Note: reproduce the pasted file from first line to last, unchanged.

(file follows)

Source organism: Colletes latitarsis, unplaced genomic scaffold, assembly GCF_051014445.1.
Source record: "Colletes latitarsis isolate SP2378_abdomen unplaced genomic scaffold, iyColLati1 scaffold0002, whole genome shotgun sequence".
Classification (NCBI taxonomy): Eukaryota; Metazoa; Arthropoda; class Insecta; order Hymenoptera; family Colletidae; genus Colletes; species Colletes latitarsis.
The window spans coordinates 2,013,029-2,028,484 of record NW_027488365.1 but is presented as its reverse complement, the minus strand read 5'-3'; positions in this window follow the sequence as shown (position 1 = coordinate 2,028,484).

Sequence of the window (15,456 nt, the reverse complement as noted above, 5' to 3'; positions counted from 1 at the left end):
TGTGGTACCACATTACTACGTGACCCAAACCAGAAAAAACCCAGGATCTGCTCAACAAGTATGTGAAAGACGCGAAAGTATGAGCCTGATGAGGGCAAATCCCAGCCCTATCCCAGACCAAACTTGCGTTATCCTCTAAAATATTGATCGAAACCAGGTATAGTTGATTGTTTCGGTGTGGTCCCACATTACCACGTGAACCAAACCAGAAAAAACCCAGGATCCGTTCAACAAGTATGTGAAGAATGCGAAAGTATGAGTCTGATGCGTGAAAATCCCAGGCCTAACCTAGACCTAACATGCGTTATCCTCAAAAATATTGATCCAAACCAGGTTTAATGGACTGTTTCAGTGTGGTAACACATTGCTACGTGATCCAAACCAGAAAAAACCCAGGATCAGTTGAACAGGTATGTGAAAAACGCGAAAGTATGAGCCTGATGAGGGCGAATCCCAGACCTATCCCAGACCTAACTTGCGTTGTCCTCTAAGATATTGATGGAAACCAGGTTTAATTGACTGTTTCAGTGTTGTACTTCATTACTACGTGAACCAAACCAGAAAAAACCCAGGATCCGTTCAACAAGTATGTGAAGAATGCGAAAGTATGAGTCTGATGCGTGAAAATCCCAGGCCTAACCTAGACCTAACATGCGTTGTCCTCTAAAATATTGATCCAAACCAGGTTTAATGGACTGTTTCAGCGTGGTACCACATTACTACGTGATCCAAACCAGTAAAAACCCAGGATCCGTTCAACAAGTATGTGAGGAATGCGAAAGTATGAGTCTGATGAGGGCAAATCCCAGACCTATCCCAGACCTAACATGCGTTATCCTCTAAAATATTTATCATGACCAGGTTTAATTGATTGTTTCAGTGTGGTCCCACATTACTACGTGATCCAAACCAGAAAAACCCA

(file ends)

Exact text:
Source organism: Colletes latitarsis, unplaced genomic scaffold, assembly GCF_051014445.1.
Source record: "Colletes latitarsis isolate SP2378_abdomen unplaced genomic scaffold, iyColLati1 scaffold0002, whole genome shotgun sequence".
Classification (NCBI taxonomy): Eukaryota; Metazoa; Arthropoda; class Insecta; order Hymenoptera; family Colletidae; genus Colletes; species Colletes latitarsis.
The window spans coordinates 2,013,029-2,028,484 of record NW_027488365.1 but is presented as its reverse complement, the minus strand read 5'-3'; positions in this window follow the sequence as shown (position 1 = coordinate 2,028,484).

Sequence of the window (15,456 nt, the reverse complement as noted above, 5' to 3'; positions counted from 1 at the left end):
TGTGGTACCACATTACTACGTGACCCAAACCAGAAAAAACCCAGGATCTGCTCAACAAGTATGTGAAAGACGCGAAAGTATGAGCCTGATGAGGGCAAATCCCAGCCCTATCCCAGACCAAACTTGCGTTATCCTCTAAAATATTGATCGAAACCAGGTATAGTTGATTGTTTCGGTGTGGTCCCACATTACCACGTGAACCAAACCAGAAAAAACCCAGGATCCGTTCAACAAGTATGTGAAGAATGCGAAAGTATGAGTCTGATGCGTGAAAATCCCAGGCCTAACCTAGACCTAACATGCGTTATCCTCAAAAATATTGATCCAAACCAGGTTTAATGGACTGTTTCAGTGTGGTAACACATTGCTACGTGATCCAAACCAGAAAAAACCCAGGATCAGTTGAACAGGTATGTGAAAAACGCGAAAGTATGAGCCTGATGAGGGCGAATCCCAGACCTATCCCAGACCTAACTTGCGTTGTCCTCTAAGATATTGATGGAAACCAGGTTTAATTGACTGTTTCAGTGTTGTACTTCATTACTACGTGAACCAAACCAGAAAAAACCCAGGATCCGTTCAACAAGTATGTGAAGAATGCGAAAGTATGAGTCTGATGCGTGAAAATCCCAGGCCTAACCTAGACCTAACATGCGTTGTCCTCTAAAATATTGATCCAAACCAGGTTTAATGGACTGTTTCAGCGTGGTACCACATTACTACGTGATCCAAACCAGTAAAAACCCAGGATCCGTTCAACAAGTATGTGAGGAATGCGAAAGTATGAGTCTGATGAGGGCAAATCCCAGACCTATCCCAGACCTAACATGCGTTATCCTCTAAAATATTTATCATGACCAGGTTTAATTGATTGTTTCAGTGTGGTCCCACATTACTACGTGATCCAAACCAGAAAAACCCA